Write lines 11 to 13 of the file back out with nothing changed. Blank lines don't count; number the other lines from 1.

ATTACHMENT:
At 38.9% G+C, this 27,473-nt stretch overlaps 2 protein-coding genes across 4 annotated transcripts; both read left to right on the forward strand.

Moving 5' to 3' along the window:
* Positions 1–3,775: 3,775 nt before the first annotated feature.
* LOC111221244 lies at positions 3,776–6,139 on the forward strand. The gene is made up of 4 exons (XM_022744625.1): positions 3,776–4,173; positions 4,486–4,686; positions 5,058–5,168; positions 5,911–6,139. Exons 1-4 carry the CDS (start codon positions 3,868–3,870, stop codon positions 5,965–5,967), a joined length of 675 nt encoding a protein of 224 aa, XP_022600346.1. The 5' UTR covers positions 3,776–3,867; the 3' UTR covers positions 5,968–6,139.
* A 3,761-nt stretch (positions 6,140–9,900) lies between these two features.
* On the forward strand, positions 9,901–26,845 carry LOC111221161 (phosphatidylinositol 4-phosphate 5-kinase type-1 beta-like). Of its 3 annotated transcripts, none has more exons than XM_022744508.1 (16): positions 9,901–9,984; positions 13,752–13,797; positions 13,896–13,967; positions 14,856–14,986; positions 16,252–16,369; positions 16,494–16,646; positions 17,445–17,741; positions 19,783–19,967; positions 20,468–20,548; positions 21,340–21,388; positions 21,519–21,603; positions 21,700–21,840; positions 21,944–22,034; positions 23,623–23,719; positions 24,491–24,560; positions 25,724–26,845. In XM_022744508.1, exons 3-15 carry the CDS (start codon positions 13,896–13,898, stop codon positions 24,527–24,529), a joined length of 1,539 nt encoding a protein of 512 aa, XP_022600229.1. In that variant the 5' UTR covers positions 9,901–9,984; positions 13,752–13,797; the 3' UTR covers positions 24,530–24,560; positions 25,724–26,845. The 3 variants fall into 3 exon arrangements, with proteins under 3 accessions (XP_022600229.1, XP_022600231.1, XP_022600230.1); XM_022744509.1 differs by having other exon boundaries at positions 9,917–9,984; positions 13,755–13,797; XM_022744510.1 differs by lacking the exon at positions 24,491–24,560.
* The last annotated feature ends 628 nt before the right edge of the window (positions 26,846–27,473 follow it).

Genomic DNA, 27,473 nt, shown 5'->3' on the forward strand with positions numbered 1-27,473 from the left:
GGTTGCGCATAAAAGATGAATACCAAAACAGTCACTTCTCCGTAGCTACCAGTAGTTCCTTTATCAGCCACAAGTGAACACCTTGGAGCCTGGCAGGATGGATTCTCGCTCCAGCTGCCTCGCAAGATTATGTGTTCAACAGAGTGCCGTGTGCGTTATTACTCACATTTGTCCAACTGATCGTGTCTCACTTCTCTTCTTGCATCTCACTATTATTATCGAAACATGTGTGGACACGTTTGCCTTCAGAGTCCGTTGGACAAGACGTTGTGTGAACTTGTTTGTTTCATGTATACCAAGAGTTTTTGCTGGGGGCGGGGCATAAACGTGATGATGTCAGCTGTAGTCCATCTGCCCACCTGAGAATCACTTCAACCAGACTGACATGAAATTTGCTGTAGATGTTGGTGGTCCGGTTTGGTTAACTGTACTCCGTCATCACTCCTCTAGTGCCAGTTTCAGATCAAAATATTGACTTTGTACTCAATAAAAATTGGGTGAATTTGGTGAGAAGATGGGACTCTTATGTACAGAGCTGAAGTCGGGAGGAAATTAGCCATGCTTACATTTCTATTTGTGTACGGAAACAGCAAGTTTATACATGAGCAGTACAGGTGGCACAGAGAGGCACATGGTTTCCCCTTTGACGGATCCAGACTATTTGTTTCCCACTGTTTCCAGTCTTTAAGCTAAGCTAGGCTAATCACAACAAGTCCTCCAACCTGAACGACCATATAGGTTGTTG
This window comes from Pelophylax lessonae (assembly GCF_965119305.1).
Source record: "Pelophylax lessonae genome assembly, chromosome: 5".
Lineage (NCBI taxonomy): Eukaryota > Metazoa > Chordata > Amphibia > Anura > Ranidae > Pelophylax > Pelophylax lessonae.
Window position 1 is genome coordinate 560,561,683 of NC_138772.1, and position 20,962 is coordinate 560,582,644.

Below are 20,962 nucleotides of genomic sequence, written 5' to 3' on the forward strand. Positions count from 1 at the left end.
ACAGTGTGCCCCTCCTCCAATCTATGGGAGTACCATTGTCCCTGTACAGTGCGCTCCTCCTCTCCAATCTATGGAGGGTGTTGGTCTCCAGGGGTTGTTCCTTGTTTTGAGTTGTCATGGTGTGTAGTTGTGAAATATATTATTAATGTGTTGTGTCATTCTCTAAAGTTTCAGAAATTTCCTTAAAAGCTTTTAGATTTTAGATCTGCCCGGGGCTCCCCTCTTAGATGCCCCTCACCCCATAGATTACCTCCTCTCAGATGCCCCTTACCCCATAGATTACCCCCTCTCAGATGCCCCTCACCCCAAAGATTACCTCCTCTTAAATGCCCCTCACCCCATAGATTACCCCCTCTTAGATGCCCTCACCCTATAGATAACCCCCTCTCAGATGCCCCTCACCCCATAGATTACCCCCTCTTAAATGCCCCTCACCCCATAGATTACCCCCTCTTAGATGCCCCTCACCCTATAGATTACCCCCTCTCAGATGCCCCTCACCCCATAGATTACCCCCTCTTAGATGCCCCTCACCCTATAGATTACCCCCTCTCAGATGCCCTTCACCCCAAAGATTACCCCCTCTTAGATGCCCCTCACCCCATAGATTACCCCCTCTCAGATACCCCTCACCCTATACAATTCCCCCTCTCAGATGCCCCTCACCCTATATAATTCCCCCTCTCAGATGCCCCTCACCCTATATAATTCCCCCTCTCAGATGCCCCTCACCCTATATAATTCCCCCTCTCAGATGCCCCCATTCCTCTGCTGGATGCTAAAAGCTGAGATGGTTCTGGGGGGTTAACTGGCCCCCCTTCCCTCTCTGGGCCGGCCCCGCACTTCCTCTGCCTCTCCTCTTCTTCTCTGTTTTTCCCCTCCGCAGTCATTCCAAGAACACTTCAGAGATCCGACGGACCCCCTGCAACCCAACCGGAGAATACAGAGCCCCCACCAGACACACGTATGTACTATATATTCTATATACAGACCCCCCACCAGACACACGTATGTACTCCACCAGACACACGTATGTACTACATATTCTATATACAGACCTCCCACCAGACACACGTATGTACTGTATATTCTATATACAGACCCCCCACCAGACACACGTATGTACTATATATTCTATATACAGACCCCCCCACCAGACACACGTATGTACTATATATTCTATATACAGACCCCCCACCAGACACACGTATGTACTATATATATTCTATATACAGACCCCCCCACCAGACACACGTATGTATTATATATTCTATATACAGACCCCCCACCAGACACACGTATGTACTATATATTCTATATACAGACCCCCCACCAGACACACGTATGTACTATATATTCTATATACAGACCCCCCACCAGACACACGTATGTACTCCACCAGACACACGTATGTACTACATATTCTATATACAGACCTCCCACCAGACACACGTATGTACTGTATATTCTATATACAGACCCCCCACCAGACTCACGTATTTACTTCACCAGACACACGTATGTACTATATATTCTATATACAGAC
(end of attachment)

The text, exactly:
Source record: "Pelophylax lessonae genome assembly, chromosome: 5".
Lineage (NCBI taxonomy): Eukaryota > Metazoa > Chordata > Amphibia > Anura > Ranidae > Pelophylax > Pelophylax lessonae.
Window position 1 is genome coordinate 560,561,683 of NC_138772.1, and position 20,962 is coordinate 560,582,644.